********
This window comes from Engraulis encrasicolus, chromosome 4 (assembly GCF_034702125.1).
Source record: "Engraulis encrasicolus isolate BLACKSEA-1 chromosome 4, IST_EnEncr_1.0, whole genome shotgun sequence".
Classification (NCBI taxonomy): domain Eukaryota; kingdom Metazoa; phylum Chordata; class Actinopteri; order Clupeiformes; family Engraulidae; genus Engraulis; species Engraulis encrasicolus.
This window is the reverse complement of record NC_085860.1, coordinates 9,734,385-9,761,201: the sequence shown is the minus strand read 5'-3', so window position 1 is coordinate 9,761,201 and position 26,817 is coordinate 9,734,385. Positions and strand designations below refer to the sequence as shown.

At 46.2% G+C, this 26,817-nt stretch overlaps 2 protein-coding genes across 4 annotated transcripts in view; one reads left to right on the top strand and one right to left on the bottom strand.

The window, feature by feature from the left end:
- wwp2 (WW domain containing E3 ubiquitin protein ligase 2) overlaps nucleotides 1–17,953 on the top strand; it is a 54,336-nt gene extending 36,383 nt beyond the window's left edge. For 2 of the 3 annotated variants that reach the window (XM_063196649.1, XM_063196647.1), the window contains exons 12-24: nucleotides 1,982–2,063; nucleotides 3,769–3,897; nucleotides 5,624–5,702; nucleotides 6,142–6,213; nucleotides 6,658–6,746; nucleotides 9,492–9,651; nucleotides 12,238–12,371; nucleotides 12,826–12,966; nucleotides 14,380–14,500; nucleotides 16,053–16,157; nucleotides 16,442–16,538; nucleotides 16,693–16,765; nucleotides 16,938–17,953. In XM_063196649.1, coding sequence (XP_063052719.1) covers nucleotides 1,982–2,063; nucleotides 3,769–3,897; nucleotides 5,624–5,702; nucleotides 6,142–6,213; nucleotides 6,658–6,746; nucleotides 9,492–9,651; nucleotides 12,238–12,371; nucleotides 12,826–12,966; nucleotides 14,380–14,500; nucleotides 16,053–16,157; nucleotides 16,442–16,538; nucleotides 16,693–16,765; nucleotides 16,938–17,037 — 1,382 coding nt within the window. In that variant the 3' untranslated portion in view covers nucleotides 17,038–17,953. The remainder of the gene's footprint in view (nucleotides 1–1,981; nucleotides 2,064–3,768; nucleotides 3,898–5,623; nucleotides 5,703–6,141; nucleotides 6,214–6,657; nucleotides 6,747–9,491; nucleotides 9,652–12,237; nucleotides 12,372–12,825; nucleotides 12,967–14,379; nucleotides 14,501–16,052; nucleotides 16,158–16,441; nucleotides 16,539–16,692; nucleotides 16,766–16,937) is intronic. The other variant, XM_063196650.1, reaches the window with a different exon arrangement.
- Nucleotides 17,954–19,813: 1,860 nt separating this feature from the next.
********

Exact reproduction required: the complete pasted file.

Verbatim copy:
This window comes from Engraulis encrasicolus, chromosome 4 (assembly GCF_034702125.1).
Source record: "Engraulis encrasicolus isolate BLACKSEA-1 chromosome 4, IST_EnEncr_1.0, whole genome shotgun sequence".
Classification (NCBI taxonomy): domain Eukaryota; kingdom Metazoa; phylum Chordata; class Actinopteri; order Clupeiformes; family Engraulidae; genus Engraulis; species Engraulis encrasicolus.
This window is the reverse complement of record NC_085860.1, coordinates 9,734,385-9,761,201: the sequence shown is the minus strand read 5'-3', so window position 1 is coordinate 9,761,201 and position 26,817 is coordinate 9,734,385. Positions and strand designations below refer to the sequence as shown.

At 46.2% G+C, this 26,817-nt stretch overlaps 2 protein-coding genes across 4 annotated transcripts in view; one reads left to right on the top strand and one right to left on the bottom strand.

The window, feature by feature from the left end:
- wwp2 (WW domain containing E3 ubiquitin protein ligase 2) overlaps nucleotides 1–17,953 on the top strand; it is a 54,336-nt gene extending 36,383 nt beyond the window's left edge. For 2 of the 3 annotated variants that reach the window (XM_063196649.1, XM_063196647.1), the window contains exons 12-24: nucleotides 1,982–2,063; nucleotides 3,769–3,897; nucleotides 5,624–5,702; nucleotides 6,142–6,213; nucleotides 6,658–6,746; nucleotides 9,492–9,651; nucleotides 12,238–12,371; nucleotides 12,826–12,966; nucleotides 14,380–14,500; nucleotides 16,053–16,157; nucleotides 16,442–16,538; nucleotides 16,693–16,765; nucleotides 16,938–17,953. In XM_063196649.1, coding sequence (XP_063052719.1) covers nucleotides 1,982–2,063; nucleotides 3,769–3,897; nucleotides 5,624–5,702; nucleotides 6,142–6,213; nucleotides 6,658–6,746; nucleotides 9,492–9,651; nucleotides 12,238–12,371; nucleotides 12,826–12,966; nucleotides 14,380–14,500; nucleotides 16,053–16,157; nucleotides 16,442–16,538; nucleotides 16,693–16,765; nucleotides 16,938–17,037 — 1,382 coding nt within the window. In that variant the 3' untranslated portion in view covers nucleotides 17,038–17,953. The remainder of the gene's footprint in view (nucleotides 1–1,981; nucleotides 2,064–3,768; nucleotides 3,898–5,623; nucleotides 5,703–6,141; nucleotides 6,214–6,657; nucleotides 6,747–9,491; nucleotides 9,652–12,237; nucleotides 12,372–12,825; nucleotides 12,967–14,379; nucleotides 14,501–16,052; nucleotides 16,158–16,441; nucleotides 16,539–16,692; nucleotides 16,766–16,937) is intronic. The other variant, XM_063196650.1, reaches the window with a different exon arrangement.
- Nucleotides 17,954–19,813: 1,860 nt separating this feature from the next.